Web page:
These 10 movies made SXSW spectacular this year
There’s something adventurous about South by Southwest. For a few days out of the year, everyone’s a media cowboy (or cowgirl) — and best of all is SXSW Film, where cinematic icons share paper towels with ambitious filmmakers over the strongest plates of BBQ they’ll ever slurp up in North America. Anything can happen in Austin: standing side by side at the urinal with Ethan Hawke, taking selfies with Mindy Kaling, or creeping out to a scary Mark Duplass on-screen as he sips beer in the row behind. You might even catch an in-person glimpse of the ever-elusive Grumpy Cat.
This year’s crop of films brought a consistent blend of veterans who all have ties to the Republic: Richard Linklater’s Boyhood was a 12-year homage to Texas, while David Gordon Green’s Joe put a rusty fork in the state’s underbelly; Jon Favreau turned the lens on Austin’s food scene in Chef and Wes Anderson made a triumphant return with The Grand Budapest Hotel.
In that regard, South by Southwest 2014 was a success — especially in maintaining the illusion that it’s still the small independent festival just north of the border. Here are 10 examples why.
10. Starry Eyes
Director: Dennis Widmyer, Kevin Kolsch
Starring: Alexandra Essoe, Amanda Fuller, Fabianne Therese, Noah Segan, Shane Coffey, Natalie Castillo, Pat Healy, Marc Senter, Maria Olsen, and Lou Dezseran
What’s the deal? If David Lynch and David Cronenberg came together to craft a gory, psychological mindbender, it might be Starry Eyes. The 98-minute film follows a young and hungry actress in Hollywood (Essoe) who is willing to do just about anything to make it as a marquee star. The story itself is disjointed in its mythos, but that’s also what makes the scares all the more terrifying — especially when the grotesque transformations begin. Think: Brundlefly.
You’ll dig if you… currently subscribe to the new class of horror, especially someone like The House of the Devil director Ti West, who is deft at combining tropes both dusty and new.
09. The Infinite Man
Director: Hugh Sullivan
Starring: Josh McConville, Hannah Marshall, and Alex Dimitriades
What’s the deal? Scientists and mathematicians should unite for this Australian export, which turns quantum mechanics and oddball physics into a cinematic jigsaw puzzle. Sullivan’s strange tale of a romantic genius (McConville) who travels back in time to save his relationship is hilarious, anxious, and passionately inventive. On the surface, it’s a minimal presentation — one setting, three actors — but one of the most complex takes on time travel given its Escher-like nature. There’s no doubt that Dr. Emmett Brown would go all Scanners in this crisis.
You’ll dig if you… actually understood Shane Carruth’s smartsy Primer back in 2004.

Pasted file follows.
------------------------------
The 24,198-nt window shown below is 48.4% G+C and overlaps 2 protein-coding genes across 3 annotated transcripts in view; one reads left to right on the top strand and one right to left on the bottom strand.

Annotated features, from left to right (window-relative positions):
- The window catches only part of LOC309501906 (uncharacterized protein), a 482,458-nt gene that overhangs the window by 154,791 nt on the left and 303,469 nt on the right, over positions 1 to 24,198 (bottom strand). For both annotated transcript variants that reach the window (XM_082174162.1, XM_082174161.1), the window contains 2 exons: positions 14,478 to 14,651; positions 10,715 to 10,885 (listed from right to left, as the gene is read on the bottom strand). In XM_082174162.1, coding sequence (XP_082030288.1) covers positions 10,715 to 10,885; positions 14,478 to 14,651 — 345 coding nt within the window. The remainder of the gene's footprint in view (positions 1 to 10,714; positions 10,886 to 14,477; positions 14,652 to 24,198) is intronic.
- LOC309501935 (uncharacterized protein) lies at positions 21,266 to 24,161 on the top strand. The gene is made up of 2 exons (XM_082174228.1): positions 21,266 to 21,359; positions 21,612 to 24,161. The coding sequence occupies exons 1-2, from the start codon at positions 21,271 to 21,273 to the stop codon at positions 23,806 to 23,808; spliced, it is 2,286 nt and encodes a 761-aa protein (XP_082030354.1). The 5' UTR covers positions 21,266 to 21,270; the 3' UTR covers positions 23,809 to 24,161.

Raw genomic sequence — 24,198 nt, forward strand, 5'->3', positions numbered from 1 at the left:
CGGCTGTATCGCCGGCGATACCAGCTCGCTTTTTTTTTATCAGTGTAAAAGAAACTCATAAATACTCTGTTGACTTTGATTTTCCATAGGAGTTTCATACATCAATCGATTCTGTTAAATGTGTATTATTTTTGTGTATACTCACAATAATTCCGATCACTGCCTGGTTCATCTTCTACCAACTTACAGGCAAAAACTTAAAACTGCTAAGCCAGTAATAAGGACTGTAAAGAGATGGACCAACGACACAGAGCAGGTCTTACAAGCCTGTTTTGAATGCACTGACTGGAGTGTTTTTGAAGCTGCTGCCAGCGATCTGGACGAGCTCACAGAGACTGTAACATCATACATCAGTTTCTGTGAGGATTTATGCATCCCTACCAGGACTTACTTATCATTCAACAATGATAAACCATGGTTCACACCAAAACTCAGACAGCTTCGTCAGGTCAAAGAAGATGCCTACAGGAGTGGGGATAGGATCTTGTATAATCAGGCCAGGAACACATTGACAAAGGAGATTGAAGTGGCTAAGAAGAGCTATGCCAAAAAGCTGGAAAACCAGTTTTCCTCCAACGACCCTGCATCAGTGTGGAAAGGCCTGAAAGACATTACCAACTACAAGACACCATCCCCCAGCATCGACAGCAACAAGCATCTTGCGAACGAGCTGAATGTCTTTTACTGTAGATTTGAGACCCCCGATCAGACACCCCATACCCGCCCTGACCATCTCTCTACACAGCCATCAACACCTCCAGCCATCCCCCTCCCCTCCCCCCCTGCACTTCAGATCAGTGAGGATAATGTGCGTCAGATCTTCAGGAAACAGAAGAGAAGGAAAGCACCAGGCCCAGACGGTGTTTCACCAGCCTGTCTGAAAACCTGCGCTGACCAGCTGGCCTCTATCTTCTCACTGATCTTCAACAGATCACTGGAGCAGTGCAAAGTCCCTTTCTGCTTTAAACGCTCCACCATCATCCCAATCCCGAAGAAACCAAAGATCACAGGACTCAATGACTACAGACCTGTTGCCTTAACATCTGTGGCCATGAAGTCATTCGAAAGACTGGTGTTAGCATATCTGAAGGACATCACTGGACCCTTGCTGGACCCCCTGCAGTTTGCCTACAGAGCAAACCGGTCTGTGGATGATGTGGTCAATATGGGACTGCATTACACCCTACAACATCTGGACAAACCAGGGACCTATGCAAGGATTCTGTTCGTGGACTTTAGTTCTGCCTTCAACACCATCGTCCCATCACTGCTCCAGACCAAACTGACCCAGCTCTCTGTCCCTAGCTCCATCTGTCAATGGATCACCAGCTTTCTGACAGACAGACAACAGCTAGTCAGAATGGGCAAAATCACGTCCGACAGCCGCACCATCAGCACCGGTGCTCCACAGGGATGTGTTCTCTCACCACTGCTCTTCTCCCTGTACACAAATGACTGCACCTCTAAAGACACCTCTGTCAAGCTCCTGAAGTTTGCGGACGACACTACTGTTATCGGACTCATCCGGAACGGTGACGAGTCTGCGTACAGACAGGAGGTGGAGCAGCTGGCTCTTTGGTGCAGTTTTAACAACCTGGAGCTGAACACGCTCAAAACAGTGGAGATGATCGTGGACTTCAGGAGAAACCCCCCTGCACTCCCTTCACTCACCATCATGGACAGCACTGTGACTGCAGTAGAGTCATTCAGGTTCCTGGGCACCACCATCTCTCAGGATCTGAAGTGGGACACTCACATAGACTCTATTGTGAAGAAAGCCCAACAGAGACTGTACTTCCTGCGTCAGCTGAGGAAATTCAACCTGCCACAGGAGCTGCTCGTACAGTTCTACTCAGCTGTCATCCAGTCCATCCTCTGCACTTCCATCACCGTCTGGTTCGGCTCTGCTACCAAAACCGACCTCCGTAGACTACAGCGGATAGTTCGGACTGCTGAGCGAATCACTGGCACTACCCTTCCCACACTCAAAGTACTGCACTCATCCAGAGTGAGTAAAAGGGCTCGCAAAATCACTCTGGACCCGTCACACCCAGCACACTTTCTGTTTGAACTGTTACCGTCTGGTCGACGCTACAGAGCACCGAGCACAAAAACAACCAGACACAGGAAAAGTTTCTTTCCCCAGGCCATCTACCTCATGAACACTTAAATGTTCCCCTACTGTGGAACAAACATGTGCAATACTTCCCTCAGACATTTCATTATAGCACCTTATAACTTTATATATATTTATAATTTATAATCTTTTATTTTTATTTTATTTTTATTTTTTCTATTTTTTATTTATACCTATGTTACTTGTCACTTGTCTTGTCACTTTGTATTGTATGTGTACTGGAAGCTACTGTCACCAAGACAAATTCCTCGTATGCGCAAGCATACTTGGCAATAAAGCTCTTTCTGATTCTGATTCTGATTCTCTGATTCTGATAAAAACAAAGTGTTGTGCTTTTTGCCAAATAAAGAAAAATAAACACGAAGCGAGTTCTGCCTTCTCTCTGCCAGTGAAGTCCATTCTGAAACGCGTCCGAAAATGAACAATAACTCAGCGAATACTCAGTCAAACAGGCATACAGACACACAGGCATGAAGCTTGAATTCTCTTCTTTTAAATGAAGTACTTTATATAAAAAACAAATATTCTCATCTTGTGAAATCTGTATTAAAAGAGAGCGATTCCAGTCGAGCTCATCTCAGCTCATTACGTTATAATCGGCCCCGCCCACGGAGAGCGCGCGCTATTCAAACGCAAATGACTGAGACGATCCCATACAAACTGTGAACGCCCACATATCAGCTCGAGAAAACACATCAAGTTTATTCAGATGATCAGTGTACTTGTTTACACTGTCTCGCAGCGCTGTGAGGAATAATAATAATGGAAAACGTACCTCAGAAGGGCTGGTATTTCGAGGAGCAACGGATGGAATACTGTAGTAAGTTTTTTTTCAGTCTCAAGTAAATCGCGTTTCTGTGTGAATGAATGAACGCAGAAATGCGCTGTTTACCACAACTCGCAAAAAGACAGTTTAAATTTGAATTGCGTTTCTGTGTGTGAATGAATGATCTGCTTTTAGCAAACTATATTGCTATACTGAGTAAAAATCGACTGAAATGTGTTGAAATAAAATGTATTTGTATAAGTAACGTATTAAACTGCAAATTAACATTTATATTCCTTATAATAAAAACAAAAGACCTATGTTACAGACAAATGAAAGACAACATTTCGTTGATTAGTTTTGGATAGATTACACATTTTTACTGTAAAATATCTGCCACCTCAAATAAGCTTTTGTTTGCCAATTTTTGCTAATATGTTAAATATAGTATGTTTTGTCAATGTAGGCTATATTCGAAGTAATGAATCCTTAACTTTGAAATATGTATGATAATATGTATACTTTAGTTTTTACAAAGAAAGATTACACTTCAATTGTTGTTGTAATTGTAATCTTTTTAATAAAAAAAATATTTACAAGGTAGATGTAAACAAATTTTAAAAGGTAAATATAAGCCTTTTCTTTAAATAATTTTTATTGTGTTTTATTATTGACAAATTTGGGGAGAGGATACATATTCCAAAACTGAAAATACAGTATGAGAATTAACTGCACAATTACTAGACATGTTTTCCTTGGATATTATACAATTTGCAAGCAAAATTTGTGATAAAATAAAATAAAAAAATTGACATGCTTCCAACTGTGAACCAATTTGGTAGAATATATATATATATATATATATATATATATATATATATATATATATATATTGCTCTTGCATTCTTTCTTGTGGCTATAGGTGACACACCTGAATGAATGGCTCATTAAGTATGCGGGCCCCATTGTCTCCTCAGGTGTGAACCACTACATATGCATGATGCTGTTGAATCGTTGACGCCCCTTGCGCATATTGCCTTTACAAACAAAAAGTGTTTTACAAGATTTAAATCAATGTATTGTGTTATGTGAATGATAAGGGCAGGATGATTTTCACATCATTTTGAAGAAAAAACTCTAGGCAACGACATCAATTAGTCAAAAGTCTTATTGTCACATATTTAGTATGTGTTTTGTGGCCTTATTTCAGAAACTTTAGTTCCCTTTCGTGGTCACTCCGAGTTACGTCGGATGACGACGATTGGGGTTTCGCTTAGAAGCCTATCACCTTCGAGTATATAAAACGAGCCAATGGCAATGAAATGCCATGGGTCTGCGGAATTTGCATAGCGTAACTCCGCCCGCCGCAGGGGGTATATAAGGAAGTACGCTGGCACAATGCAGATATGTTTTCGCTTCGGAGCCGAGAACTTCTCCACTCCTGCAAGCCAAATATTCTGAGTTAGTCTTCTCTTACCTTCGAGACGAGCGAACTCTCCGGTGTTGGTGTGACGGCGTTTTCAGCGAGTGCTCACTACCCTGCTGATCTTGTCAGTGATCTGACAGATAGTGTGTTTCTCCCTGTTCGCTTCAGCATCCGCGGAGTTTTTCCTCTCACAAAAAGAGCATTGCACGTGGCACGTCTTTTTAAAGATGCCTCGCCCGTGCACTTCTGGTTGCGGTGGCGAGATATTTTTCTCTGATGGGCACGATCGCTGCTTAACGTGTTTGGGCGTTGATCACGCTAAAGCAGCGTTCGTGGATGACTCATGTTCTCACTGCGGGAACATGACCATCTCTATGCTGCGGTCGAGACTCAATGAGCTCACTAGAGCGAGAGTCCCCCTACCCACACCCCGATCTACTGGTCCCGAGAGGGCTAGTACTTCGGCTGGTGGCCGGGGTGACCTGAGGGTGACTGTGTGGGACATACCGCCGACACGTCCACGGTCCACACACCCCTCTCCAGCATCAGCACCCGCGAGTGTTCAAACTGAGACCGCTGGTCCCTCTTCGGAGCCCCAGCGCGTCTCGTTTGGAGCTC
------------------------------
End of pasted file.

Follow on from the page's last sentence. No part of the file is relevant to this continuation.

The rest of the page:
Director: Patrick Brice
Starring: Mark Duplass, Patrick Brice
What’s the deal? In this “found footage” thriller, one man (Brice) takes up a Craigslist offer to film a stranger (Duplass) for a whole day at some remote cabin for $1,000. Of course, things get weird. What separates this Blumhouse production from, well, any other Blumhouse production is Duplass. For over a year, the mumblecore auteur and his fellow co-star and director pieced together this film from an eight-page treatment, relying solely on improv and multiple takes. What makes for a spontaneous and unnerving piece of filmmaking also serves as an apt commentary on the pitfalls of trust in a modern society.
You’ll dig if you… have both The Puffy Chair and Henry: Portrait of a Serial Killer in your Netflix queue.
07. The Mend
Director: John Magary
Starring: Josh Lucas, Stephen Plunkett, Lucy Owen, Mickey Sumner, Cory Nichols, Sekou Laidlow, Louisa Krause, Sarah Steele, Leo Fitzpatrick, and Austin Pendleton
What’s the deal? Two brothers — one a drifter (Lucas), the other a straight-laced yuppie (Plunett) — reunite in Harlem just as their respective relationships boil over. It’s a visceral account of fractured brotherhood, supported by uncanny chemistry between Lucas and Plunkett, who humorously riff on each other with ease and humility. Magary also twists the knobs on reality here and there, driving deep into the psychosis of loss and anxiety. The erratic score by Judd Greenstein and Michi Wiancko should also please any classical scholar.
You’ll dig if you… have ever felt the need to punch and hug your sibling at the same time.
Director: Jon Favreau
Starring: Jon Favreau, Sofia Vergara, John Leguizamo, Scarlett Johansson, Dustin Hoffman, Oliver Platt, Bobby Cannavale, Amy Sedaris, Emjay Anthony, and Robert Downey, Jr.
What’s the deal? A critically-acclaimed Los Angeles chef (Favreau) refuses to compromise his creativity for his restaurant’s stubborn owner (Hoffman) and, instead, ventures into the thriving market of food trucks. Amidst this career change, he also struggles with his young son, who just wants to be a part of his father’s life. What makes Chef cook is Favreau’s passion for the story and industry, as evidenced by the film’s scope (e.g. a road trip nationwide) and his legit connections (e.g. Franklin’s BBQ owner Aaron Franklin). It’s also a nice retreat to Favreau’s past small-screen work a la Made and Swingers, an area that serves him well.